concerning the knowlcdge of the authorship
of some musty, dusty, rusty, long forgotten
book than tbey did to giving a child any
amount of practical knowledge. The educa
tional premium is now for stuffed memories.
That faculty and organ is cultivated at the
expense of other powers. The "smart" boy
or gil l is tho one who can repeat tbo tnost
names, dates, words and sentences and for
get them a year afterward. It is no indica
tion of a bright, comprehensive mind, quick
to see and quick to act, that it can repeat the
dictionary "by heart" arter a few weeks'
study, or commit to memory a thousand sen
tences in six months.
Such over stimulation of memory deadens
other faculties. This is often proved. The
smart scholar in after life very often be
comes the literary drudge to the very man
wbo when a boy at school was called stupid
because be wouldn't learn bis lesson. So far
as a certain practical success in life is con
cerned it was fortunate for him that he
wouldn't or couldn't make of bis brain a
stuffed mental sausage case full of names,
dates, boundaries, definitions and sentences
of whose real meaning (if there was any) he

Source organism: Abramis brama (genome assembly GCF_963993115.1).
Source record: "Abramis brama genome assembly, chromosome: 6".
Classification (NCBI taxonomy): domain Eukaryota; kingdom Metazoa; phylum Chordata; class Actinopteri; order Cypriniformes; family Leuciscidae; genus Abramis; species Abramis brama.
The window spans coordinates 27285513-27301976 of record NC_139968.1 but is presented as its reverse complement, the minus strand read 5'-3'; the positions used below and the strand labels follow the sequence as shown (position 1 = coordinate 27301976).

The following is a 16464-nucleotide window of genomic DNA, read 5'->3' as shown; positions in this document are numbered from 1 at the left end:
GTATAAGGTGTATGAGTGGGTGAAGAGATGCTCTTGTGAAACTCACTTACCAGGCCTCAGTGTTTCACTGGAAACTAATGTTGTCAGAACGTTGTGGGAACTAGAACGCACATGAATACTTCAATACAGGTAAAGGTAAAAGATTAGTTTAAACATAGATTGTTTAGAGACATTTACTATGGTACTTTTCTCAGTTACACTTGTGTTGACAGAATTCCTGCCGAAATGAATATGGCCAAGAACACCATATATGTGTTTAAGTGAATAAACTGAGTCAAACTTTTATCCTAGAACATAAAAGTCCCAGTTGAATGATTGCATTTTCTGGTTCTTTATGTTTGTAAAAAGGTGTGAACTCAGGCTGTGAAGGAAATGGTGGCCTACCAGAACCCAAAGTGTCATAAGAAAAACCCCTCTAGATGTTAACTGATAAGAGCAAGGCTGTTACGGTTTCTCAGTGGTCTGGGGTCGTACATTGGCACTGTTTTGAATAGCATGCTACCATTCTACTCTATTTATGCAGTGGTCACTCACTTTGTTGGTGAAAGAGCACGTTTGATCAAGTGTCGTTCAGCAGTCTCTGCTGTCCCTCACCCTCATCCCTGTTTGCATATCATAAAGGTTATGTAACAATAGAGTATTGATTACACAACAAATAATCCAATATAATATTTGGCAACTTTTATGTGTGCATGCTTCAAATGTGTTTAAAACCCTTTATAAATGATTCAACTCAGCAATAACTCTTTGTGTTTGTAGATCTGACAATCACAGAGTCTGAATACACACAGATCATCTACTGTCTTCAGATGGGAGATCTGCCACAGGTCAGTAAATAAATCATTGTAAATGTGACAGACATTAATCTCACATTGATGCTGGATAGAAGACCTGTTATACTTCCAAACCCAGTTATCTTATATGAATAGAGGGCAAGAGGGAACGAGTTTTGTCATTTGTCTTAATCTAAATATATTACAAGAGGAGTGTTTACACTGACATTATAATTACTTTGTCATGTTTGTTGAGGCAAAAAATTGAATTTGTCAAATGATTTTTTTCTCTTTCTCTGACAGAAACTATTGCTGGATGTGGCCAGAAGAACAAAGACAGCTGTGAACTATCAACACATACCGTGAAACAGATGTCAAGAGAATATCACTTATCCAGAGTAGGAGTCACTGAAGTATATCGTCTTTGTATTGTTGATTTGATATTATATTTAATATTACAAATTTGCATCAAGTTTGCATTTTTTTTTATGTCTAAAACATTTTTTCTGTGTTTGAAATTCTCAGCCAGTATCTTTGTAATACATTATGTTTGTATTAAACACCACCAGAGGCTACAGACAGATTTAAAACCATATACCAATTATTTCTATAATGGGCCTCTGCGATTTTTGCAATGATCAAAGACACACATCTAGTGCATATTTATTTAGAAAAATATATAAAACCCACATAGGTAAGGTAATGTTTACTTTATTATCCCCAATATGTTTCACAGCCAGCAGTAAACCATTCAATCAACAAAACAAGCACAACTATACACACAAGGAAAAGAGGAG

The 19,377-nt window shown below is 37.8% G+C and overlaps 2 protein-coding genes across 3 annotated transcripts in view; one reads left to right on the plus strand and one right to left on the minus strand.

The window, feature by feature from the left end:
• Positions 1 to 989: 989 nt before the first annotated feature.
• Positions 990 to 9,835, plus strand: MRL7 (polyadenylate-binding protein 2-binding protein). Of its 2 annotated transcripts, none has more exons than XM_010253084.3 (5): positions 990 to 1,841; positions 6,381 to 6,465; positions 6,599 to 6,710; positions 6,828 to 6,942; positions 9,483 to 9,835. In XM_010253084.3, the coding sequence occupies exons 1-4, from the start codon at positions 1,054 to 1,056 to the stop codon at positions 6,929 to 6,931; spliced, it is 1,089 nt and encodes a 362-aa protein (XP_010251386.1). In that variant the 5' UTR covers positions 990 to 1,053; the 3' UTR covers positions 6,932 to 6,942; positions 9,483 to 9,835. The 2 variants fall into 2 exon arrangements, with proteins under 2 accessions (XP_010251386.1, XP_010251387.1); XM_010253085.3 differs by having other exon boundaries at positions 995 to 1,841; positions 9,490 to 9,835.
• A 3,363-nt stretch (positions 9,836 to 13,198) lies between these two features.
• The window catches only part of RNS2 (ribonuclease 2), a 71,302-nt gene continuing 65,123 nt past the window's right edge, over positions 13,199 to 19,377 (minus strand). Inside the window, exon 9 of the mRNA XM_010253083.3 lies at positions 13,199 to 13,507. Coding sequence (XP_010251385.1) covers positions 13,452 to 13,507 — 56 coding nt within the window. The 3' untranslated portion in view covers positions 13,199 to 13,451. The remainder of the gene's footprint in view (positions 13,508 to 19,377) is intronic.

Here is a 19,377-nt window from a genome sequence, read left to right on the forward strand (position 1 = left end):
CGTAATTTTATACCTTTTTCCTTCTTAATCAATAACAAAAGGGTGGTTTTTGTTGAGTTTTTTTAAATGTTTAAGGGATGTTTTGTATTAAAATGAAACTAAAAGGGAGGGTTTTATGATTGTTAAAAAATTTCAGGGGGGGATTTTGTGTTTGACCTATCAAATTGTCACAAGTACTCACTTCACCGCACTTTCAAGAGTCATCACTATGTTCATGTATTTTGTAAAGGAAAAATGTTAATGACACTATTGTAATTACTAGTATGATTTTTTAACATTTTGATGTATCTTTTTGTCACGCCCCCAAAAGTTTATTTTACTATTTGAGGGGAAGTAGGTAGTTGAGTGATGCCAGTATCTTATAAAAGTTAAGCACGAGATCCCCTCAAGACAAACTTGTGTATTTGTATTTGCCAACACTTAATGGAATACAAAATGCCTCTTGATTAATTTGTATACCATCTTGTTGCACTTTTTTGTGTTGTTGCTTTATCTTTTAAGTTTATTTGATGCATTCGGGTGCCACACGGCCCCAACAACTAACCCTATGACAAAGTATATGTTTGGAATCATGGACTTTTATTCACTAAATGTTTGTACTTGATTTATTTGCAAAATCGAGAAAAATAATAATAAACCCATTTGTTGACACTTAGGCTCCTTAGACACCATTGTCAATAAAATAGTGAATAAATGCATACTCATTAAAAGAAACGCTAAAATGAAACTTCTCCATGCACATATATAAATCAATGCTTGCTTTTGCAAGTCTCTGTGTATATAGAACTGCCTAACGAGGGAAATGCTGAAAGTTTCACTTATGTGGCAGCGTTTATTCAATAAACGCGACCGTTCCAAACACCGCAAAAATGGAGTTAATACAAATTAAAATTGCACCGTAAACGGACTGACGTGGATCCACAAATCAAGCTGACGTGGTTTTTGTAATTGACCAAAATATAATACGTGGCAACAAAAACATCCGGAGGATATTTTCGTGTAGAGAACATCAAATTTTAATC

know next to nothing. Had ho been thus
turned out tbe premium prize essay memory
crammed scholar, the mental rag bag, full
of shreds of information, ho would havo been
loggy and top heavy with the load, slow to
see chances, incapable of an original plan or
idea, and afraid or indisposed to execute
anything unless it was previously learned
out of a book. Garfield never spoke a
greater truth than be did in saying that
"any child was fortunate who escaped the
abuses now rampant in our public school ed
An intellect is not a mere memory. It is a
power to do and accomplish results through
ideas generated out of itself, and the mem-'
ory is one factor to pick up and hold whut
it needs for the time to carry out such re
sults. Education from educo, to draw out 1
indicates the drawing out and exercise of